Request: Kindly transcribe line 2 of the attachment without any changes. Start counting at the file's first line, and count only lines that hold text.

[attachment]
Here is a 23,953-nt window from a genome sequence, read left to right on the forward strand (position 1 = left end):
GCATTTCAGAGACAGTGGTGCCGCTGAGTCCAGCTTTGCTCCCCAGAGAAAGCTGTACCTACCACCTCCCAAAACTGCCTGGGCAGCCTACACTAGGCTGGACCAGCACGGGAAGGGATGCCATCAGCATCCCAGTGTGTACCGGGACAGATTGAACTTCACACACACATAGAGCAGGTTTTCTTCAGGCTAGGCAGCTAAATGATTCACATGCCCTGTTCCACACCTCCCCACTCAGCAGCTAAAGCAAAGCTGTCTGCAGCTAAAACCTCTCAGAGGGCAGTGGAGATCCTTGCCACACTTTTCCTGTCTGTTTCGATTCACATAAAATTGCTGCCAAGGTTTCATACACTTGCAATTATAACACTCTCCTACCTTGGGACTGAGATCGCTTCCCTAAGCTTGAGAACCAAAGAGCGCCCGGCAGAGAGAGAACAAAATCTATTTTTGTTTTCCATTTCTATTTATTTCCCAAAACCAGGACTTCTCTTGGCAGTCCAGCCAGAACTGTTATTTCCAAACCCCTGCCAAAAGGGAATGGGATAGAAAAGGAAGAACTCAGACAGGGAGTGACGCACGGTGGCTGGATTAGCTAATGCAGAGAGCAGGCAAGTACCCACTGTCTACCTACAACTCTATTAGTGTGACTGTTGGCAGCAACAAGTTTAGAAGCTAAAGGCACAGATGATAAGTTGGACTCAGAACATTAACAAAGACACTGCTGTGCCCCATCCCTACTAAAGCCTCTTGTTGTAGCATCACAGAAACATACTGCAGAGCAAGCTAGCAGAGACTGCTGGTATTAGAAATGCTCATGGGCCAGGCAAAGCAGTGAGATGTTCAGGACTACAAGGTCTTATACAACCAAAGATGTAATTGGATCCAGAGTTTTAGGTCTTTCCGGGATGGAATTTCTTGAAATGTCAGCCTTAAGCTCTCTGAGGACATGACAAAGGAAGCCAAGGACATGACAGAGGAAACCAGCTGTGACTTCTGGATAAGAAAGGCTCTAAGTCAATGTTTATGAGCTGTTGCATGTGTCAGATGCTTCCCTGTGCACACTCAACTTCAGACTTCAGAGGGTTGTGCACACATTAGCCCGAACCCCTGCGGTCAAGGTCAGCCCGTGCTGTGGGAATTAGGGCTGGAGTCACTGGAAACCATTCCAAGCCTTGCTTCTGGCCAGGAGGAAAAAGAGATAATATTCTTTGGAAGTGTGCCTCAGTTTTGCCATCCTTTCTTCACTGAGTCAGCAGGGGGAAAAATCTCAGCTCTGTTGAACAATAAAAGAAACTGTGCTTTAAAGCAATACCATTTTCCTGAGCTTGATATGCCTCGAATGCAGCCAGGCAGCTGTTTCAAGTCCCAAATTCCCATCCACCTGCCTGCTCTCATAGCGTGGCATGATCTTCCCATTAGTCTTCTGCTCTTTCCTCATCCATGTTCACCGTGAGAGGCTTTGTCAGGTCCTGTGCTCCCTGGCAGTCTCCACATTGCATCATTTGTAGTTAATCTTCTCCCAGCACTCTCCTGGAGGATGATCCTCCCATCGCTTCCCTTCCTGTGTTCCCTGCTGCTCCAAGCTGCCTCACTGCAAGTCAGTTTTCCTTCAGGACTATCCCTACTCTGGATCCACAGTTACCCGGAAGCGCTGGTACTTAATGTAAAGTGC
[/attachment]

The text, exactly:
GCATTTCAGAGACAGTGGTGCCGCTGAGTCCAGCTTTGCTCCCCAGAGAAAGCTGTACCTACCACCTCCCAAAACTGCCTGGGCAGCCTACACTAGGCTGGACCAGCACGGGAAGGGATGCCATCAGCATCCCAGTGTGTACCGGGACAGATTGAACTTCACACACACATAGAGCAGGTTTTCTTCAGGCTAGGCAGCTAAATGATTCACATGCCCTGTTCCACACCTCCCCACTCAGCAGCTAAAGCAAAGCTGTCTGCAGCTAAAACCTCTCAGAGGGCAGTGGAGATCCTTGCCACACTTTTCCTGTCTGTTTCGATTCACATAAAATTGCTGCCAAGGTTTCATACACTTGCAATTATAACACTCTCCTACCTTGGGACTGAGATCGCTTCCCTAAGCTTGAGAACCAAAGAGCGCCCGGCAGAGAGAGAACAAAATCTATTTTTGTTTTCCATTTCTATTTATTTCCCAAAACCAGGACTTCTCTTGGCAGTCCAGCCAGAACTGTTATTTCCAAACCCCTGCCAAAAGGGAATGGGATAGAAAAGGAAGAACTCAGACAGGGAGTGACGCACGGTGGCTGGATTAGCTAATGCAGAGAGCAGGCAAGTACCCACTGTCTACCTACAACTCTATTAGTGTGACTGTTGGCAGCAACAAGTTTAGAAGCTAAAGGCACAGATGATAAGTTGGACTCAGAACATTAACAAAGACACTGCTGTGCCCCATCCCTACTAAAGCCTCTTGTTGTAGCATCACAGAAACATACTGCAGAGCAAGCTAGCAGAGACTGCTGGTATTAGAAATGCTCATGGGCCAGGCAAAGCAGTGAGATGTTCAGGACTACAAGGTCTTATACAACCAAAGATGTAATTGGATCCAGAGTTTTAGGTCTTTCCGGGATGGAATTTCTTGAAATGTCAGCCTTAAGCTCTCTGAGGACATGACAAAGGAAGCCAAGGACATGACAGAGGAAACCAGCTGTGACTTCTGGATAAGAAAGGCTCTAAGTCAATGTTTATGAGCTGTTGCATGTGTCAGATGCTTCCCTGTGCACACTCAACTTCAGACTTCAGAGGGTTGTGCACACATTAGCCCGAACCCCTGCGGTCAAGGTCAGCCCGTGCTGTGGGAATTAGGGCTGGAGTCACTGGAAACCATTCCAAGCCTTGCTTCTGGCCAGGAGGAAAAAGAGATAATATTCTTTGGAAGTGTGCCTCAGTTTTGCCATCCTTTCTTCACTGAGTCAGCAGGGGGAAAAATCTCAGCTCTGTTGAACAATAAAAGAAACTGTGCTTTAAAGCAATACCATTTTCCTGAGCTTGATATGCCTCGAATGCAGCCAGGCAGCTGTTTCAAGTCCCAAATTCCCATCCACCTGCCTGCTCTCATAGCGTGGCATGATCTTCCCATTAGTCTTCTGCTCTTTCCTCATCCATGTTCACCGTGAGAGGCTTTGTCAGGTCCTGTGCTCCCTGGCAGTCTCCACATTGCATCATTTGTAGTTAATCTTCTCCCAGCACTCTCCTGGAGGATGATCCTCCCATCGCTTCCCTTCCTGTGTTCCCTGCTGCTCCAAGCTGCCTCACTGCAAGTCAGTTTTCCTTCAGGACTATCCCTACTCTGGATCCACAGTTACCCGGAAGCGCTGGTACTTAATGTAAAGTGC